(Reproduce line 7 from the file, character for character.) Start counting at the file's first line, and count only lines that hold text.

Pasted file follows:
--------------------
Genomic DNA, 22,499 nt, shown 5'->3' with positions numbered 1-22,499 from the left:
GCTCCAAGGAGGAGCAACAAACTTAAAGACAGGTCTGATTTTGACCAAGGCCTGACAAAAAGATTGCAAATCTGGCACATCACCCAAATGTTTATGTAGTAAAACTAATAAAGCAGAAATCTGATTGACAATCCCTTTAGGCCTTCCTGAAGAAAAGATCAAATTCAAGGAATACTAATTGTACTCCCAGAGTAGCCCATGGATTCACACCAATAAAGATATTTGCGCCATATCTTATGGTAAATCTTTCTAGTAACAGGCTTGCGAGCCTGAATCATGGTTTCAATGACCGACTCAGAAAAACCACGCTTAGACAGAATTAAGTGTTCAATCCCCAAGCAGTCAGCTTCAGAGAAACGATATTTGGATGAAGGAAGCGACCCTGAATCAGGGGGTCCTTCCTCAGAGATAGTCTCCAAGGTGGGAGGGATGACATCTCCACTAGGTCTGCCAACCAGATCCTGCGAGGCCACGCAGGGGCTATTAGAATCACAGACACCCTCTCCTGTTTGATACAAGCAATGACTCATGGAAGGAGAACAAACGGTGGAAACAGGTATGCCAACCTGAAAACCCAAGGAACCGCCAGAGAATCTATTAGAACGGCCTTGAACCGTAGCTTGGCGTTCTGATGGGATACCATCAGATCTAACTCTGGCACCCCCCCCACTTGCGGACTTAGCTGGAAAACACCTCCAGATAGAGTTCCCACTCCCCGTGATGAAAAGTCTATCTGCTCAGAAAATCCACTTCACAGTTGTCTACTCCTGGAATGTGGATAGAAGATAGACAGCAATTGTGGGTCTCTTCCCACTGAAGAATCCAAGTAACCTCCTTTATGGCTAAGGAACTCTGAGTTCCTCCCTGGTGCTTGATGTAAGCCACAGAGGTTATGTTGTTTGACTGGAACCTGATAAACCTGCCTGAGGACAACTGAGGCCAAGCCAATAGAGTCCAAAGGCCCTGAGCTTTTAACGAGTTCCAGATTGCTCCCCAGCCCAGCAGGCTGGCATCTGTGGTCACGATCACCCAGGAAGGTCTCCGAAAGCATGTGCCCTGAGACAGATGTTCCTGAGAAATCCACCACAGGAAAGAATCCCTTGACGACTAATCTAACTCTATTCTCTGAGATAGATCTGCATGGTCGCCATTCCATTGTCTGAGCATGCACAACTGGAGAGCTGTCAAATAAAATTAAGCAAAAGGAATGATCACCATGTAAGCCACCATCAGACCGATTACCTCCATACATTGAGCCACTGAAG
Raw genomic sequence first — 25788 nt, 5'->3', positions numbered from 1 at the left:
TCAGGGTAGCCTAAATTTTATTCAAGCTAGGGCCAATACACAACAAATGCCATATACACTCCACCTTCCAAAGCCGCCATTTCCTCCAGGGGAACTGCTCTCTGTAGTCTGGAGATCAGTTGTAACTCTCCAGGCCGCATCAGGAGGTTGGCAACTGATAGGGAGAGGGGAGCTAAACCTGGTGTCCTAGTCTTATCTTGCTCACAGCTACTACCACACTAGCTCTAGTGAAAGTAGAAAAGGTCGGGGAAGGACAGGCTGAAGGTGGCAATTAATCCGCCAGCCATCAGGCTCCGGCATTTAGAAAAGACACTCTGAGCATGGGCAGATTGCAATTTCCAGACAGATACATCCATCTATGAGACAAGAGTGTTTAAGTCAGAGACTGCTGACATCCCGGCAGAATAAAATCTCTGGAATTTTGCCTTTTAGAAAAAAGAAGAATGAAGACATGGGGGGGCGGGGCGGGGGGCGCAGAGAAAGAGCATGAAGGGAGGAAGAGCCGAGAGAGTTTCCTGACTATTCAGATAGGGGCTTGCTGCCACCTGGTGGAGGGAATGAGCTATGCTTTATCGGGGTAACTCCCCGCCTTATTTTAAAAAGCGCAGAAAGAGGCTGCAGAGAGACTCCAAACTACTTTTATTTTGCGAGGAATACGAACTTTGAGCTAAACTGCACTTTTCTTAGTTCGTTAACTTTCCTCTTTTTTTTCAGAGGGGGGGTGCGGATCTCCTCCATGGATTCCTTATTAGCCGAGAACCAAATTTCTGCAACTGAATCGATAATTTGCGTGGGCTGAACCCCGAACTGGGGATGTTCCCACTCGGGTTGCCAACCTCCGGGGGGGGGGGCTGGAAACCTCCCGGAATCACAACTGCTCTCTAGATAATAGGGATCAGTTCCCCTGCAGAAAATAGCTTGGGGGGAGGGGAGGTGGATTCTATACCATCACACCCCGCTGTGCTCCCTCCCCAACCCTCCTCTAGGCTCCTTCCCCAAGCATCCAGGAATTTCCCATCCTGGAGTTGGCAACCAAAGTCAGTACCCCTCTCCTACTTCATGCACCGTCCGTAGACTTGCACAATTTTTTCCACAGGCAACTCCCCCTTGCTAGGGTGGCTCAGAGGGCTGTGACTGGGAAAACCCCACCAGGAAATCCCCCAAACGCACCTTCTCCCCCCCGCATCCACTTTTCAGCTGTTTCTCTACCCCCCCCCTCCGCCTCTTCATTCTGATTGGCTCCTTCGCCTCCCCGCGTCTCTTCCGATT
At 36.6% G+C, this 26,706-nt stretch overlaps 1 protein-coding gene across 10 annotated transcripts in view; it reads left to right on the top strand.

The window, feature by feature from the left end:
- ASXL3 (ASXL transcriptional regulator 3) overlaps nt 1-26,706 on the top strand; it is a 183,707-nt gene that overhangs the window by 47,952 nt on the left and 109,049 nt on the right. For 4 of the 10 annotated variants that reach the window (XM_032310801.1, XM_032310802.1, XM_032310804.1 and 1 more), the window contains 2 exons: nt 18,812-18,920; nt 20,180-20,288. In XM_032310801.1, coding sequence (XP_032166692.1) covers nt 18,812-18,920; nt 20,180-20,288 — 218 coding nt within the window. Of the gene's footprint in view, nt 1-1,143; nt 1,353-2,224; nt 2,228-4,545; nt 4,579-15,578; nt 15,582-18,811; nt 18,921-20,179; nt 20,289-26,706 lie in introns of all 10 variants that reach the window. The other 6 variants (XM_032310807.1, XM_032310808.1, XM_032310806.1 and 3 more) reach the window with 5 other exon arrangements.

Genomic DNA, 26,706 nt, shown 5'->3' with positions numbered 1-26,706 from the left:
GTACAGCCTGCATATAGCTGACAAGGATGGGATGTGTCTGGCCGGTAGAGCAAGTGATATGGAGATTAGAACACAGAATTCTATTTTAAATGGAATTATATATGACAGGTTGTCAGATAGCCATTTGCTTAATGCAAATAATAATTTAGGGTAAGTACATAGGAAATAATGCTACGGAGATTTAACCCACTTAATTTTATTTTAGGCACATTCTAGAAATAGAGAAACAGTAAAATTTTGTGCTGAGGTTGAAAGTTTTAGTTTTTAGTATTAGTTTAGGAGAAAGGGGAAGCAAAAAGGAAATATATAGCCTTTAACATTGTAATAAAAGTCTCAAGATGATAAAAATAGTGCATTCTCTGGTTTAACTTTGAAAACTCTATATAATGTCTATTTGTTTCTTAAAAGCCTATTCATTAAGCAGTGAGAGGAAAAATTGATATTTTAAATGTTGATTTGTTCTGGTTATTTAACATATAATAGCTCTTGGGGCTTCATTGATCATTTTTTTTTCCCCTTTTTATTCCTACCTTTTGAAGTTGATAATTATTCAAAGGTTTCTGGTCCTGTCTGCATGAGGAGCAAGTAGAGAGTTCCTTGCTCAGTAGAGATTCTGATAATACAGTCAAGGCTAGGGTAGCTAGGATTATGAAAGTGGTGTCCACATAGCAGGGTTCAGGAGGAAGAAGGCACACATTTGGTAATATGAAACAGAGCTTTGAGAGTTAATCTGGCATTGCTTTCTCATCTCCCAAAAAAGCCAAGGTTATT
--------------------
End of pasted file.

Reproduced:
- ASXL3 (ASXL transcriptional regulator 3) overlaps nt 1-26,706 on the top strand; it is a 183,707-nt gene that overhangs the window by 47,952 nt on the left and 109,049 nt on the right. For 4 of the 10 annotated variants that reach the window (XM_032310801.1, XM_032310802.1, XM_032310804.1 and 1 more), the window contains 2 exons: nt 18,812-18,920; nt 20,180-20,288. In XM_032310801.1, coding sequence (XP_032166692.1) covers nt 18,812-18,920; nt 20,180-20,288 — 218 coding nt within the window. Of the gene's footprint in view, nt 1-1,143; nt 1,353-2,224; nt 2,228-4,545; nt 4,579-15,578; nt 15,582-18,811; nt 18,921-20,179; nt 20,289-26,706 lie in introns of all 10 variants that reach the window. The other 6 variants (XM_032310807.1, XM_032310808.1, XM_032310806.1 and 3 more) reach the window with 5 other exon arrangements.